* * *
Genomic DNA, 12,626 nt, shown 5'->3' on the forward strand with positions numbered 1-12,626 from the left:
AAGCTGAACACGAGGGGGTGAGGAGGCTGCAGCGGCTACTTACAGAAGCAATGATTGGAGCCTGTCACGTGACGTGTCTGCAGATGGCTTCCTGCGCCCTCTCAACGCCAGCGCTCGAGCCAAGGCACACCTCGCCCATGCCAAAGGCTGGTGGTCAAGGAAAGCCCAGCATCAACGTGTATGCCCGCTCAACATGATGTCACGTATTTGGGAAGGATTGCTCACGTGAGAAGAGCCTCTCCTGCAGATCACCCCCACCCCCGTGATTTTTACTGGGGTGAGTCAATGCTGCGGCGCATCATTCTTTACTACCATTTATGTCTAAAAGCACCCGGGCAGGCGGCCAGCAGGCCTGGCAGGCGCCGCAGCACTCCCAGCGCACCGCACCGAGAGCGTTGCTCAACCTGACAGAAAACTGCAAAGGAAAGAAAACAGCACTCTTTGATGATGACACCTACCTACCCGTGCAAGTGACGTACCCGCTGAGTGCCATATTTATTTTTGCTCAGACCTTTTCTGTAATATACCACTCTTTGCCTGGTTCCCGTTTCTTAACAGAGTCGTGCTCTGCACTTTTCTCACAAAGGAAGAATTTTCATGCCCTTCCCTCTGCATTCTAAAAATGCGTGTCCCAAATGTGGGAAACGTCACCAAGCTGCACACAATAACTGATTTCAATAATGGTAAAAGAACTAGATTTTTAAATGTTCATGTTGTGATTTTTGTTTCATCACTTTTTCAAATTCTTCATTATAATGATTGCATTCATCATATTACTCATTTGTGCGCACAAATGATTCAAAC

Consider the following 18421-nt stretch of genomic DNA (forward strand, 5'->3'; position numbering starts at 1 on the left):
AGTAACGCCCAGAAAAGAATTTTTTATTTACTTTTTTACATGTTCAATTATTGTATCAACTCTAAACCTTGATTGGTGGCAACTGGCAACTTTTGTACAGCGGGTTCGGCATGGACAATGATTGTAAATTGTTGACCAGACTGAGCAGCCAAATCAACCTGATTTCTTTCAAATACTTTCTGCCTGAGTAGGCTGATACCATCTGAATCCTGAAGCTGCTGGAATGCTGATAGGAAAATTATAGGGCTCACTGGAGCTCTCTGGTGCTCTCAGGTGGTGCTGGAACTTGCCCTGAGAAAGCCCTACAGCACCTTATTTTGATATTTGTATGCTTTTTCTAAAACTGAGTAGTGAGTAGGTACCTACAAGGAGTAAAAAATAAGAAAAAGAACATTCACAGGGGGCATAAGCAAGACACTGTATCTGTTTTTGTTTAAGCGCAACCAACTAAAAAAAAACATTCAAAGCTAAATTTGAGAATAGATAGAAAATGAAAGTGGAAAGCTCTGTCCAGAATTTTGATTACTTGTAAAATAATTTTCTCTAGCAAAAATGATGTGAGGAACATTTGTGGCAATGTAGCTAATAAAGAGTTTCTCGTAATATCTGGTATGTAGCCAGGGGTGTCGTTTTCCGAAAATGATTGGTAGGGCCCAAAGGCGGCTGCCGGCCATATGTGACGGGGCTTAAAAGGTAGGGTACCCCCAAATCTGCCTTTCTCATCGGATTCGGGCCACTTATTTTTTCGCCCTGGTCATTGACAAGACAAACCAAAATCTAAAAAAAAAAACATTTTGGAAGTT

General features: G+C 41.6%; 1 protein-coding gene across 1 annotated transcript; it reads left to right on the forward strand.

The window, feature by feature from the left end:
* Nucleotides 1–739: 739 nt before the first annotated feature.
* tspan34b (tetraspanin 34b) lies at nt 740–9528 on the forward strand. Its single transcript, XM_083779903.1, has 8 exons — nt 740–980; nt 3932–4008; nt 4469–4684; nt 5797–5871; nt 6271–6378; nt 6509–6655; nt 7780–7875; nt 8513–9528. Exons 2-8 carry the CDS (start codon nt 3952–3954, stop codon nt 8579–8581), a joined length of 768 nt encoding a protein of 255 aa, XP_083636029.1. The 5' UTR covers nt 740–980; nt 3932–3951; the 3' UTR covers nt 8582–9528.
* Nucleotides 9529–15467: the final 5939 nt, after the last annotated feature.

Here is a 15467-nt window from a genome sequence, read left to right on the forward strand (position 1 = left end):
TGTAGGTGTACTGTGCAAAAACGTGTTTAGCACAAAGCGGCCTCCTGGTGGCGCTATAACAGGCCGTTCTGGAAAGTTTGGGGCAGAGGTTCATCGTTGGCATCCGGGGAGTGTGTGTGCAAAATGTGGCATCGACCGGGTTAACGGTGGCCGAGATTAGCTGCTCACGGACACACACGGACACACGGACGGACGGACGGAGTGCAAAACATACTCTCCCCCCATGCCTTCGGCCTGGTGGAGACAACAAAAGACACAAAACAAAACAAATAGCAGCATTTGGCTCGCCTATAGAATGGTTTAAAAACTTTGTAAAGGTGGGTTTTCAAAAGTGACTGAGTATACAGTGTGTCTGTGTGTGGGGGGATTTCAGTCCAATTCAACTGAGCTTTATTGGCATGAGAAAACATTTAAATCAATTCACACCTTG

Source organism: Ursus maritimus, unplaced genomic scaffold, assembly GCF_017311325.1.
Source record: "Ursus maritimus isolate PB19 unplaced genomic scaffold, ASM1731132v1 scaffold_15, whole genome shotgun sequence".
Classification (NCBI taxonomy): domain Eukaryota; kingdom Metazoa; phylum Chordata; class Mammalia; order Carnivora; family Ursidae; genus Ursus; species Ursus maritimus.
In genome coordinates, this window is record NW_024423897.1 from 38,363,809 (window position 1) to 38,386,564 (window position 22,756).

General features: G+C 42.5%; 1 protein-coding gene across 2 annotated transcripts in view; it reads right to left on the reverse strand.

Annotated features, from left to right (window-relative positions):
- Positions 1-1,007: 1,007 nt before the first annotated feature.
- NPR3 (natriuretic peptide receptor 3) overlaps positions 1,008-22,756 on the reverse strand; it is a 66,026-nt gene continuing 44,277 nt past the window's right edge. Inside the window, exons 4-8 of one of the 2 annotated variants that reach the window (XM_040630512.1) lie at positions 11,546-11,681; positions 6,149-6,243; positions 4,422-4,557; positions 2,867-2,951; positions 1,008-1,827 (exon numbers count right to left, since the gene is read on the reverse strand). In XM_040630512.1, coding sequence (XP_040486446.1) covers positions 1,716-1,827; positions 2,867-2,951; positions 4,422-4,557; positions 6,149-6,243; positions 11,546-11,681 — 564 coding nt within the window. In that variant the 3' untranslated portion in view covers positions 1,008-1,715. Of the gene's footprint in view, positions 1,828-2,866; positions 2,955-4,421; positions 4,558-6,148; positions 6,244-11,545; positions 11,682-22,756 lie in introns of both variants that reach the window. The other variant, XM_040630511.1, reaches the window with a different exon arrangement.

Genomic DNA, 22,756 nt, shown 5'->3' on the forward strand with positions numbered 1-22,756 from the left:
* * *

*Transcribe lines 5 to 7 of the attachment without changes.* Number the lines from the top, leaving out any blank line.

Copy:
General features: G+C 41.6%; 1 protein-coding gene across 1 annotated transcript; it reads left to right on the forward strand.

The window, feature by feature from the left end:
* Nucleotides 1–739: 739 nt before the first annotated feature.